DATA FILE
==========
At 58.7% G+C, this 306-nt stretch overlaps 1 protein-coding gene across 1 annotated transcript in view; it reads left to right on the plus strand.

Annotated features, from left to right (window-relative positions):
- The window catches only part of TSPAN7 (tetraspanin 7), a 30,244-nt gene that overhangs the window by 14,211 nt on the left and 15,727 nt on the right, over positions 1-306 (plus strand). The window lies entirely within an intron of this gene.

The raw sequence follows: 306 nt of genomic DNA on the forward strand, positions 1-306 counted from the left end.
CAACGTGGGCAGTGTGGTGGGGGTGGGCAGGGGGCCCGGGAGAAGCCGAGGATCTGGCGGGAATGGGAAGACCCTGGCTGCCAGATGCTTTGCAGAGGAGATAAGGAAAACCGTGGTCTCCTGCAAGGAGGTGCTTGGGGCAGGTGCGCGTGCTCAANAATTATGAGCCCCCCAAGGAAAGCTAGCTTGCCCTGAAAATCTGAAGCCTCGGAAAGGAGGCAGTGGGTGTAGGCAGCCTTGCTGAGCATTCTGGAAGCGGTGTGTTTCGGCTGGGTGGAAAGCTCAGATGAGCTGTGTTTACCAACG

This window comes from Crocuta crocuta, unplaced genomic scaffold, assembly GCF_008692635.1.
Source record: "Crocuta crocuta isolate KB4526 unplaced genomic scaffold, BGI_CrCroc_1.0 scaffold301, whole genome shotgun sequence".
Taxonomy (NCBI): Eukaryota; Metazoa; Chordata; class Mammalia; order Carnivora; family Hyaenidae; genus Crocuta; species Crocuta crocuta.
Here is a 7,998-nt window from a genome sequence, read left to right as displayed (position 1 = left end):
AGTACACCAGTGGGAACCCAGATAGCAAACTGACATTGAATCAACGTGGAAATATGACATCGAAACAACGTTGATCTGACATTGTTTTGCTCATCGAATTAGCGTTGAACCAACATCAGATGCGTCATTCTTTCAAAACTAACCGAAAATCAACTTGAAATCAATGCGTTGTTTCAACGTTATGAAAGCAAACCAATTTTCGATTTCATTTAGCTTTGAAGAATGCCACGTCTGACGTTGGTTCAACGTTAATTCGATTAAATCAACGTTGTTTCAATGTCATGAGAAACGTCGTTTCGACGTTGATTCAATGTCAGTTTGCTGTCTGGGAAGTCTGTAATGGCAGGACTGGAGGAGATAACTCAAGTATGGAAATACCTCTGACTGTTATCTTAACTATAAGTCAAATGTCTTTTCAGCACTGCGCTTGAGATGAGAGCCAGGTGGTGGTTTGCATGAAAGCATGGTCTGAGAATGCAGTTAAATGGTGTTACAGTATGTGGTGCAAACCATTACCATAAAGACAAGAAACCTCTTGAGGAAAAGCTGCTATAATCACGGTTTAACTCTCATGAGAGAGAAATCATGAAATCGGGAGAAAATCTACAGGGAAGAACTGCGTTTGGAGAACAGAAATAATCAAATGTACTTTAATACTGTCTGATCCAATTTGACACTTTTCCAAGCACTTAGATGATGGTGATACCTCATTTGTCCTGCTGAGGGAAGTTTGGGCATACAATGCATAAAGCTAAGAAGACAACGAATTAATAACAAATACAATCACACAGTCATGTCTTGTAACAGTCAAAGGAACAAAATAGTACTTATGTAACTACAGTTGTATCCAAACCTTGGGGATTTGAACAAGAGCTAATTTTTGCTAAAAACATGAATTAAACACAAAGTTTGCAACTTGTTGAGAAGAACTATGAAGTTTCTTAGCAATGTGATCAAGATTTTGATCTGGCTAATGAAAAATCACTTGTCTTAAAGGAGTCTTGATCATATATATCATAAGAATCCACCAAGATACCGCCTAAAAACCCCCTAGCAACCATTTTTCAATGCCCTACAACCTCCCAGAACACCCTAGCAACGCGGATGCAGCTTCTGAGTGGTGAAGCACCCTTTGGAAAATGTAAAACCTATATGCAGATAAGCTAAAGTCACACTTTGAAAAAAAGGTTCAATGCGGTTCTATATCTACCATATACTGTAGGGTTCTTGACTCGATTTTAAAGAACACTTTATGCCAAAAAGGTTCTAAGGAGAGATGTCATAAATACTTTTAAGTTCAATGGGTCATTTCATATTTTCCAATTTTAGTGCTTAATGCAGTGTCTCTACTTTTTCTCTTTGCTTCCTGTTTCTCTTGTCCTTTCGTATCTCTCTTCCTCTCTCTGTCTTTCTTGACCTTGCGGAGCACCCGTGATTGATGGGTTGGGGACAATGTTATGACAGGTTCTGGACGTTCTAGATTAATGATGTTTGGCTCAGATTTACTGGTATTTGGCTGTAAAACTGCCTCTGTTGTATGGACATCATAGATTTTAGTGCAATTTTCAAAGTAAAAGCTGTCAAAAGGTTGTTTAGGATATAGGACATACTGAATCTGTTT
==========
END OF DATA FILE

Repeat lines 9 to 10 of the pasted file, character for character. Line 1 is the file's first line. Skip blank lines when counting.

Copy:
Here is a 7,998-nt window from a genome sequence, read left to right as displayed (position 1 = left end):
AGTACACCAGTGGGAACCCAGATAGCAAACTGACATTGAATCAACGTGGAAATATGACATCGAAACAACGTTGATCTGACATTGTTTTGCTCATCGAATTAGCGTTGAACCAACATCAGATGCGTCATTCTTTCAAAACTAACCGAAAATCAACTTGAAATCAATGCGTTGTTTCAACGTTATGAAAGCAAACCAATTTTCGATTTCATTTAGCTTTGAAGAATGCCACGTCTGACGTTGGTTCAACGTTAATTCGATTAAATCAACGTTGTTTCAATGTCATGAGAAACGTCGTTTCGACGTTGATTCAATGTCAGTTTGCTGTCTGGGAAGTCTGTAATGGCAGGACTGGAGGAGATAACTCAAGTATGGAAATACCTCTGACTGTTATCTTAACTATAAGTCAAATGTCTTTTCAGCACTGCGCTTGAGATGAGAGCCAGGTGGTGGTTTGCATGAAAGCATGGTCTGAGAATGCAGTTAAATGGTGTTACAGTATGTGGTGCAAACCATTACCATAAAGACAAGAAACCTCTTGAGGAAAAGCTGCTATAATCACGGTTTAACTCTCATGAGAGAGAAATCATGAAATCGGGAGAAAATCTACAGGGAAGAACTGCGTTTGGAGAACAGAAATAATCAAATGTACTTTAATACTGTCTGATCCAATTTGACACTTTTCCAAGCACTTAGATGATGGTGATACCTCATTTGTCCTGCTGAGGGAAGTTTGGGCATACAATGCATAAAGCTAAGAAGACAACGAATTAATAACAAATACAATCACACAGTCATGTCTTGTAACAGTCAAAGGAACAAAATAGTACTTATGTAACTACAGTTGTATCCAAACCTTGGGGATTTGAACAAGAGCTAATTTTTGCTAAAAACATGAATTAAACACAAAGTTTGCAACTTGTTGAGAAGAACTATGAAGTTTCTTAGCAATGTGATCAAGATTTTGATCTGGCTAATGAAAAATCACTTGTCTTAAAGGAGTCTTGATCATATATATCATAAGAATCCACCAAGATACCGCCTAAAAACCCCCTAGCAACCATTTTTCAATGCCCTACAACCTCCCAGAACACCCTAGCAACGCGGATGCAGCTTCTGAGTGGTGAAGCACCCTTTGGAAAATGTAAAACCTATATGCAGATAAGCTAAAGTCACACTTTGAAAAAAAGGTTCAATGCGGTTCTATATCTACCATATACTGTAGGGTTCTTGACTCGATTTTAAAGAACACTTTATGCCAAAAAGGTTCTAAGGAGAGATGTCATAAATACTTTTAAGTTCAATGGGTCATTTCATATTTTCCAATTTTAGTGCTTAATGCAGTGTCTCTACTTTTTCTCTTTGCTTCCTGTTTCTCTTGTCCTTTCGTATCTCTCTTCCTCTCTCTGTCTTTCTTGACCTTGCGGAGCACCCGTGATTGATGGGTTGGGGACAATGTTATGACAGGTTCTGGACGTTCTAGATTAATGATGTTTGGCTCAGATTTACTGGTATTTGGCTGTAAAACTGCCTCTGTTGTATGGACATCATAGATTTTAGTGCAATTTTCAAAGTAAAAGCTGTCAAAAGGTTGTTTAGGATATAGGACATACTGAATCTGTTT